Yuke Kirana ‘21 received her BA from Wesleyan in environmental studies and earth & environmental sciences. She is currently working as a data analyst at the Systems Change Lab at World Resources Institute (WRI), a global research nonprofit partnering with the Bezos Earth Funds and funded by the GEF Foundation, focusing on seven key areas relating to natural resources: food, forests, water, energy, cities, climate, and ocean.
Yuke’s interest in environmental studies began in high school, when she worked on a plastic waste reduction project as a student in Jakarta, Indonesia. “That project exposed me to the complexity of environmental issues,” says Yuke. “And it piqued my interest to learn more about the complex system that influences and shapes environmental initiatives.”
During her time at Wesleyan, Yuke took courses across ENVS and E&ES and worked as a research assistant with Helen Poulos, distinguished associate professor of E&ES and ENVS, which is where she discovered her interest in data science.
“Working with Helen exposed me to the field of data analysis,” says Yuke. “I was able to see the patterns, from a very big-picture perspective, through data, and then come up with different interpretations—like a story, basically,” she says. “Working with Helen was my first experience where I could really see how important storytelling is when explaining climate issues.”
Yuke’s interest in data and research culminated in a COE summer fellowship and her senior thesis on the impacts of landscape water stress and land use on wildfires in Indonesia, a project that also provided her with the opportunity to work with GIS systems and remote sensing data.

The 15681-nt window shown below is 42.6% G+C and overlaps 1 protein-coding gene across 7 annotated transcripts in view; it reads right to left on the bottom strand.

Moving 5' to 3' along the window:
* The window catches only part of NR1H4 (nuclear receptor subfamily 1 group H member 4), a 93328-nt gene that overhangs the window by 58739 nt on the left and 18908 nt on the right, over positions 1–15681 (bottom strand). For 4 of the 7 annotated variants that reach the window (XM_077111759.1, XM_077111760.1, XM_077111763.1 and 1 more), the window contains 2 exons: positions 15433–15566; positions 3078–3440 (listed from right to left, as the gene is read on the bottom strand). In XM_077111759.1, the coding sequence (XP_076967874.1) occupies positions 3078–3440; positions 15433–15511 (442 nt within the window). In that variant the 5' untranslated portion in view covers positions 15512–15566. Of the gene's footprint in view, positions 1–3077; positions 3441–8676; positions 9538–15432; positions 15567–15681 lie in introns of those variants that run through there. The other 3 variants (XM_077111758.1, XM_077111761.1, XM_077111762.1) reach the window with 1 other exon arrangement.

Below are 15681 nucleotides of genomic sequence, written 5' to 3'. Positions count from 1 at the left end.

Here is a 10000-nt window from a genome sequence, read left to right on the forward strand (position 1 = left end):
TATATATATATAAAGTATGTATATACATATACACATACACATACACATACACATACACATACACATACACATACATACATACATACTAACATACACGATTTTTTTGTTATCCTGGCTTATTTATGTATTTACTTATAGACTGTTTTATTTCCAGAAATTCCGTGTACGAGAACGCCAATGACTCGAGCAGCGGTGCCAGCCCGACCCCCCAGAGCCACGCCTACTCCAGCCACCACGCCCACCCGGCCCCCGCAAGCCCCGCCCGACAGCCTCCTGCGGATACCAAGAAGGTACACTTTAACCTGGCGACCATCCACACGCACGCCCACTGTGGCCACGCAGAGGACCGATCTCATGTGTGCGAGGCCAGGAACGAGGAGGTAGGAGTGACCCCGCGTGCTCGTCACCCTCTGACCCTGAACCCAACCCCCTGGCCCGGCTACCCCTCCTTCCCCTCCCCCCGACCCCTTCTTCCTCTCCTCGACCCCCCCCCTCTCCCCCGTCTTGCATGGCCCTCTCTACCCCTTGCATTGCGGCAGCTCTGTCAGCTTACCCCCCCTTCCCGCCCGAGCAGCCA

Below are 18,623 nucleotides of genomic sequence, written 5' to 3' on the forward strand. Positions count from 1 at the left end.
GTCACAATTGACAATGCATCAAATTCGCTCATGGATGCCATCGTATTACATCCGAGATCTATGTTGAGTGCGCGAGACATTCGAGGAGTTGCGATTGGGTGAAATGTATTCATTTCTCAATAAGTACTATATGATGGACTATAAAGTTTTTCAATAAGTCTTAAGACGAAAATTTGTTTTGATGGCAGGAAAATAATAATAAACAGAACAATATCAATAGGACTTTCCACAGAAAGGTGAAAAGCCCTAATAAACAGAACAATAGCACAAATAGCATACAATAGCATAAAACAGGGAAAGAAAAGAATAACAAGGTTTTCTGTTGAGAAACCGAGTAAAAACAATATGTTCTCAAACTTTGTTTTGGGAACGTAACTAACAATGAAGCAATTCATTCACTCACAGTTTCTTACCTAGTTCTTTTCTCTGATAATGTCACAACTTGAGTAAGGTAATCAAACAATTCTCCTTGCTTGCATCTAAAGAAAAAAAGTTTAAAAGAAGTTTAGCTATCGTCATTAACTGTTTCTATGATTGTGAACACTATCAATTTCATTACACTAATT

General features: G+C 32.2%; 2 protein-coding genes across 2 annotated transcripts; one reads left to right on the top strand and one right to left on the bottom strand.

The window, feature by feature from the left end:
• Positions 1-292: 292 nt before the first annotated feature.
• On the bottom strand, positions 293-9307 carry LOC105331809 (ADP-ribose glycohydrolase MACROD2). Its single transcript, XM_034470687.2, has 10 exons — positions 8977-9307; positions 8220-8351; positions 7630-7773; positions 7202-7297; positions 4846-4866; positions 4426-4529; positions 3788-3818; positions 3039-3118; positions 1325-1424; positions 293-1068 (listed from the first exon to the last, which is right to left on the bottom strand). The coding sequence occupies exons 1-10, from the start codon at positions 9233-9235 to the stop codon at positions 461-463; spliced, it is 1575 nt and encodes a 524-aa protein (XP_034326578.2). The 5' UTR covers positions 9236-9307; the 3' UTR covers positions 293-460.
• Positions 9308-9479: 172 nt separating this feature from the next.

After successfully completing an internship with WRI, Yuke is now working full-time as a data analyst for WRI’s Systems Change Lab, where she supports the collection, processing, analysis, and data-sharing partnerships of key stakeholders of the lab’s monitoring platform. Yuke’s work helps to capture and understand the critical progress of global major economic systems in order to reach net-zero greenhouse gas emissions and shift to nature-positive development. Her days revolve around collecting and processing data from different sources about topics from the circular economy to food and agriculture. While the work can sometimes be stressful, due to the breadth of material she works with, Yuke’s focus is to find new ways to make the data analysis process more efficient.
Looking back at her Wesleyan experience, Yuke is particularly grateful for the relationships she formed with professors Poulos and Barry Chernoff and the opportunities she had to work in various research positions as an undergrad student. Yuke’s advice for current and future Bailey COE students: “Take advantage of opportunities to form meaningful relationships with faculty. ENVS is such an interdisciplinary field, with faculty from across the university. Building relationships will help you navigate all the different branches of study and, hopefully, find your niche!”